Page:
Acts 9:32-43 (AD 34)
At roughly the time of Paul’s conversion, Peter was travelling around Israel preaching the message of Jesus, and encouraging the Christians.
His status as an apostle – a specially commissioned disciple of Jesus with supernatural authority – was evident from verse 38. Some Christians (at that time they were all referred to as disciples) sent for him after the death of a treasured sister in Christ. The ability from God to heal people was used by the apostles to validate their ministry and their message as coming directly from God.
Like Jesus, Peter wasn’t wandering around doing miracles willy-nilly to put on a show and have people follow him like miracle-tourists. There was enough danger of that anyway, as was the case during Jesus’ ministry. At times Jesus hid himself from the public, avoided town centres completely after the first part of his ministry, and used some of the more stark elements of his teaching to thin out the crowds.
Miracle-working was done thoughtfully, to testify to the truth of God, and it was prompted by a desire to help people. Here, Peter responded to the cries of people who had lost a lady called Tabitha, who “was always doing good and helping the poor” (v.36). Not the only Christian who lost their life in the region at the time, and possibly not the most well-known, either. But she was dearly loved and clearly a wonderful, humble person through the way that she served the most vulnerable people.
In ancient societies, some of the most vulnerable people were widows. They had lost most or all of the income for the household through the death of their husbands, and throughout Scripture God names the treatment of them, along with orphans, as indicators of the health of a society. The mistreatment of widows was something very close to God’s heart, for example in Isaiah’s prophecy God said,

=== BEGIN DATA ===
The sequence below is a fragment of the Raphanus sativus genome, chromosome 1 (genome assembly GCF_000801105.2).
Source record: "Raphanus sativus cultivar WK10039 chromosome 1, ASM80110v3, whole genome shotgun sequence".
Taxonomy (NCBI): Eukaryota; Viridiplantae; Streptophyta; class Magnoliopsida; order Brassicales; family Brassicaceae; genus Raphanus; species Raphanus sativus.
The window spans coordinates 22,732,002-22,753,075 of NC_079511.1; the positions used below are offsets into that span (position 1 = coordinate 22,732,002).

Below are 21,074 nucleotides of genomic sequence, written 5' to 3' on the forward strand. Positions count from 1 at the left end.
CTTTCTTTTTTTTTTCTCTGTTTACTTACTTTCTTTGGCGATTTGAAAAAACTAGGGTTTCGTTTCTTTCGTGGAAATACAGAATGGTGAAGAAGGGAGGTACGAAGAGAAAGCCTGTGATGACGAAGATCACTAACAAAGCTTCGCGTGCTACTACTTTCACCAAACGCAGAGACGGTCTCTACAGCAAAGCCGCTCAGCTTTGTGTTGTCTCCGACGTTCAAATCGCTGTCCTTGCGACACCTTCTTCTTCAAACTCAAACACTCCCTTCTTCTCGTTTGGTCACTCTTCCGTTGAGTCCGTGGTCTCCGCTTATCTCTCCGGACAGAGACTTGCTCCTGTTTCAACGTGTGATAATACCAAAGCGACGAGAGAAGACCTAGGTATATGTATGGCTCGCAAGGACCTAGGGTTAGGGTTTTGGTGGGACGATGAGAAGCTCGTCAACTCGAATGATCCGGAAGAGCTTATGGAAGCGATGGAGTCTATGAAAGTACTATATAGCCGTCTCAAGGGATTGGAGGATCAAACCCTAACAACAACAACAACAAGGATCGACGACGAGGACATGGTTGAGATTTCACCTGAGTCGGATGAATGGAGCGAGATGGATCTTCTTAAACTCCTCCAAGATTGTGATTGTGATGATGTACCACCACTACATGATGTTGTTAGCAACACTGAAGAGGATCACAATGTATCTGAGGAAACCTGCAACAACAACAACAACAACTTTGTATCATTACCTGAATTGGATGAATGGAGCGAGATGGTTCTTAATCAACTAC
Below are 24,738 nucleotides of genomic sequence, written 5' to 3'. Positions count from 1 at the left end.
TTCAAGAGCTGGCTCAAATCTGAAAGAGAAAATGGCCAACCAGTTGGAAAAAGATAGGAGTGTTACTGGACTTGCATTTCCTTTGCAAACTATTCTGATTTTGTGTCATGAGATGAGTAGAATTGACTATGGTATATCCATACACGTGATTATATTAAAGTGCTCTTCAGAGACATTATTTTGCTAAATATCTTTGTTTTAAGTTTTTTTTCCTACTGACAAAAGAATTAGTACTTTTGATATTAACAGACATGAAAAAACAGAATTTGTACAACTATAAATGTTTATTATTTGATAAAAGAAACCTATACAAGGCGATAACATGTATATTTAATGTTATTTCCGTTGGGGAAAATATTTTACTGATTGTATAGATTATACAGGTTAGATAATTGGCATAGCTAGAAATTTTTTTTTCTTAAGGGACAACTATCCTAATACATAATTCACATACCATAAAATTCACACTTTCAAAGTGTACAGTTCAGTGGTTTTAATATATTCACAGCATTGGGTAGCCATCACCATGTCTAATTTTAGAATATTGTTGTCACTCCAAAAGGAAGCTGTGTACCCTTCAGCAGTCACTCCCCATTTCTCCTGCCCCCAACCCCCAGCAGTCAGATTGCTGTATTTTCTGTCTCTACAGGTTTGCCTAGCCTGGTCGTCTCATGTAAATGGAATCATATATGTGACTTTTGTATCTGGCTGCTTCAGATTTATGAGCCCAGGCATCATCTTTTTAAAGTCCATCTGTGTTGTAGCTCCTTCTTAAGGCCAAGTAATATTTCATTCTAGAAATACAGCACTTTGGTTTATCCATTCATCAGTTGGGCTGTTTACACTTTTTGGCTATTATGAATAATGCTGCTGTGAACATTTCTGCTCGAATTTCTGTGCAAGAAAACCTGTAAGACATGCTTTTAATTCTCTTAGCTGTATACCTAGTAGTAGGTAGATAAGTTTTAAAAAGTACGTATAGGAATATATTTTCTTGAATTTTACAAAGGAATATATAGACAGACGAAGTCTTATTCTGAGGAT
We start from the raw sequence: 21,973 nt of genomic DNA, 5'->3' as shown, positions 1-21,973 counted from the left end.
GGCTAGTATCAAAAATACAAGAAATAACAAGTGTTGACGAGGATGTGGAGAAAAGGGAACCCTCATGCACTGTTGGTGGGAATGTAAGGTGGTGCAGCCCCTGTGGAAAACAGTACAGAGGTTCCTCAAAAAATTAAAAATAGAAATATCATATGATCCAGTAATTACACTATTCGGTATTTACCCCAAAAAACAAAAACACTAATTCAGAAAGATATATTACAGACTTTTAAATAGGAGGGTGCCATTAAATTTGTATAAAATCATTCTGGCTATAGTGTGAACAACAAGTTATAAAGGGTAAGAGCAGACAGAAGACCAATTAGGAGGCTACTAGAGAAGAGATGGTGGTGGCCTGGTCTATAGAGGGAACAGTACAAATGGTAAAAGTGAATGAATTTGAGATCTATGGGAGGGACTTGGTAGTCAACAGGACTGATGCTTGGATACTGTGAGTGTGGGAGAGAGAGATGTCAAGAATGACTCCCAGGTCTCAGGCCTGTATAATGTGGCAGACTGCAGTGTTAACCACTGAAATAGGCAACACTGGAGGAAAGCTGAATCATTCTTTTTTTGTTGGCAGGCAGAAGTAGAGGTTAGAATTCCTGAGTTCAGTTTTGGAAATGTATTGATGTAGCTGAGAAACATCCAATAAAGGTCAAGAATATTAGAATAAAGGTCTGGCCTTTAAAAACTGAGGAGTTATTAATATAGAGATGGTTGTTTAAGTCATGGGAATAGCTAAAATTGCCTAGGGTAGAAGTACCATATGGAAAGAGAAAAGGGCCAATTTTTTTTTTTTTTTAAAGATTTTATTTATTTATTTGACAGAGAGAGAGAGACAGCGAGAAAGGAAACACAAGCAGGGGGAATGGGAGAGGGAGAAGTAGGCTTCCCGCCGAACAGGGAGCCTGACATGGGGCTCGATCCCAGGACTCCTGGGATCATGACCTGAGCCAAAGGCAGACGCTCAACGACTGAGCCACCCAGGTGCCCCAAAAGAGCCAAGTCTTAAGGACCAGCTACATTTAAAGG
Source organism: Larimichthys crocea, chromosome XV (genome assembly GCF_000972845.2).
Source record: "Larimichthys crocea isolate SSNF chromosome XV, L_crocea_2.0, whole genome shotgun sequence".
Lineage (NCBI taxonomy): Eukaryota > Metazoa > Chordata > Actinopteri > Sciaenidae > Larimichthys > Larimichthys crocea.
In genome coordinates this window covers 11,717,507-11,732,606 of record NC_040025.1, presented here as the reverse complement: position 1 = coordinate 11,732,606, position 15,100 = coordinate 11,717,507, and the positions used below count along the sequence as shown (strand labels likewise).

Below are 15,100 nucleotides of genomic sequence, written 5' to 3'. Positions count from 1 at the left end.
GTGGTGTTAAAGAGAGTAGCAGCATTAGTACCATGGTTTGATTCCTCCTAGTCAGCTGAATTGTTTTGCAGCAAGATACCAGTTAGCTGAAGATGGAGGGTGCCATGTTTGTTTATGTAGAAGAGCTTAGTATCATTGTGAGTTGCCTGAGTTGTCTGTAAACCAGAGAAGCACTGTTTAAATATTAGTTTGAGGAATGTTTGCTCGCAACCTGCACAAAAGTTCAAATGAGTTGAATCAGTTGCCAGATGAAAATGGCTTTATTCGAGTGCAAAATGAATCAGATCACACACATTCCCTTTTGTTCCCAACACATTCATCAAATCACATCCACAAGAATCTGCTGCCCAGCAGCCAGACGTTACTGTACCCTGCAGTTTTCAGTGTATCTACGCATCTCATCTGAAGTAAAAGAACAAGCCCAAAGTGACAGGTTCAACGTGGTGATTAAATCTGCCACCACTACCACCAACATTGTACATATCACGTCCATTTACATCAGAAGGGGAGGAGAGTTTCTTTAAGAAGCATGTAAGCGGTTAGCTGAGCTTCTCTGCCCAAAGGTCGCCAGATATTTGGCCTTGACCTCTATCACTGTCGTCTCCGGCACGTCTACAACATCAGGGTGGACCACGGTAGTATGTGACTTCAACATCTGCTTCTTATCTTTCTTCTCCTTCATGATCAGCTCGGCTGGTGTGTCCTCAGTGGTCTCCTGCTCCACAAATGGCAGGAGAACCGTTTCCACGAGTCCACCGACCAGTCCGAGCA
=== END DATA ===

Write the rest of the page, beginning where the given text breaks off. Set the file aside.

“Woe to those who…deprive the poor of their rights
and withhold justice from the oppressed of my people,
making widows their prey and robbing the fatherless” (Isaiah 10:1-2)
It was the widows who were foremost in mourning Tabitha’s death, and it was the widows to whom Peter most pointedly presented Tabitha after God raised her back to life (v.41).
God loves and cares for all people. God also has his eyes most especially on those who have least, who are most vulnerable and most in need of care. And our duty as Christians is to look out for them.
Some object that helping the vulnerable isn’t our responsibility until someone asks us for something. That approach falls hopelessly short of providing the kind of care that God commands. Many more people don’t consider themselves worthy of our help and don’t want to bother us. That’s why we have to be proactive in taking God’s practical love and care outside our home and circle of friends.
People will abuse our trust and take advantage of our generosity. Then again, you do that to God every day and he keeps loving you.
So we must be wise and prudent, but we must also regularly be in positions where it is possible that we will be taken advantage of. It is only in so doing, that will we serve the most vulnerable.